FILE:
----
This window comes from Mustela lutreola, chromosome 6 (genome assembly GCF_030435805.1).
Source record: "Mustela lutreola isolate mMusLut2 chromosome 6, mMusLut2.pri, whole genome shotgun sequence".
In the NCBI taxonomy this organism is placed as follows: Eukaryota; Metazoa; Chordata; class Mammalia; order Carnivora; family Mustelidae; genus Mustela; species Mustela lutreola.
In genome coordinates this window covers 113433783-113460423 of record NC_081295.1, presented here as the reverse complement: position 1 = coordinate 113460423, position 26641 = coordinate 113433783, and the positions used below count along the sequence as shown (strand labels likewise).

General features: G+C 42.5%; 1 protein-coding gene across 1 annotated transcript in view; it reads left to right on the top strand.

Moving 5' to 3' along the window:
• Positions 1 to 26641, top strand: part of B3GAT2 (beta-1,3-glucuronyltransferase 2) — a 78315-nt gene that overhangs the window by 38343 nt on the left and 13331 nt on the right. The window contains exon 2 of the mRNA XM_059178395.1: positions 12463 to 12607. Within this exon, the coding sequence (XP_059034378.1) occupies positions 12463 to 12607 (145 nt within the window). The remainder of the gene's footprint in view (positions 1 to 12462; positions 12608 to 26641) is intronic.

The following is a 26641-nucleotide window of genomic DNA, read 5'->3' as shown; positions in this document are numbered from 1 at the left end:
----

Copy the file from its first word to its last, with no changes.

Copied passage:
This window comes from Mustela lutreola, chromosome 6 (genome assembly GCF_030435805.1).
Source record: "Mustela lutreola isolate mMusLut2 chromosome 6, mMusLut2.pri, whole genome shotgun sequence".
In the NCBI taxonomy this organism is placed as follows: Eukaryota; Metazoa; Chordata; class Mammalia; order Carnivora; family Mustelidae; genus Mustela; species Mustela lutreola.
In genome coordinates this window covers 113433783-113460423 of record NC_081295.1, presented here as the reverse complement: position 1 = coordinate 113460423, position 26641 = coordinate 113433783, and the positions used below count along the sequence as shown (strand labels likewise).

General features: G+C 42.5%; 1 protein-coding gene across 1 annotated transcript in view; it reads left to right on the top strand.

Moving 5' to 3' along the window:
• Positions 1 to 26641, top strand: part of B3GAT2 (beta-1,3-glucuronyltransferase 2) — a 78315-nt gene that overhangs the window by 38343 nt on the left and 13331 nt on the right. The window contains exon 2 of the mRNA XM_059178395.1: positions 12463 to 12607. Within this exon, the coding sequence (XP_059034378.1) occupies positions 12463 to 12607 (145 nt within the window). The remainder of the gene's footprint in view (positions 1 to 12462; positions 12608 to 26641) is intronic.

The following is a 26641-nucleotide window of genomic DNA, read 5'->3' as shown; positions in this document are numbered from 1 at the left end: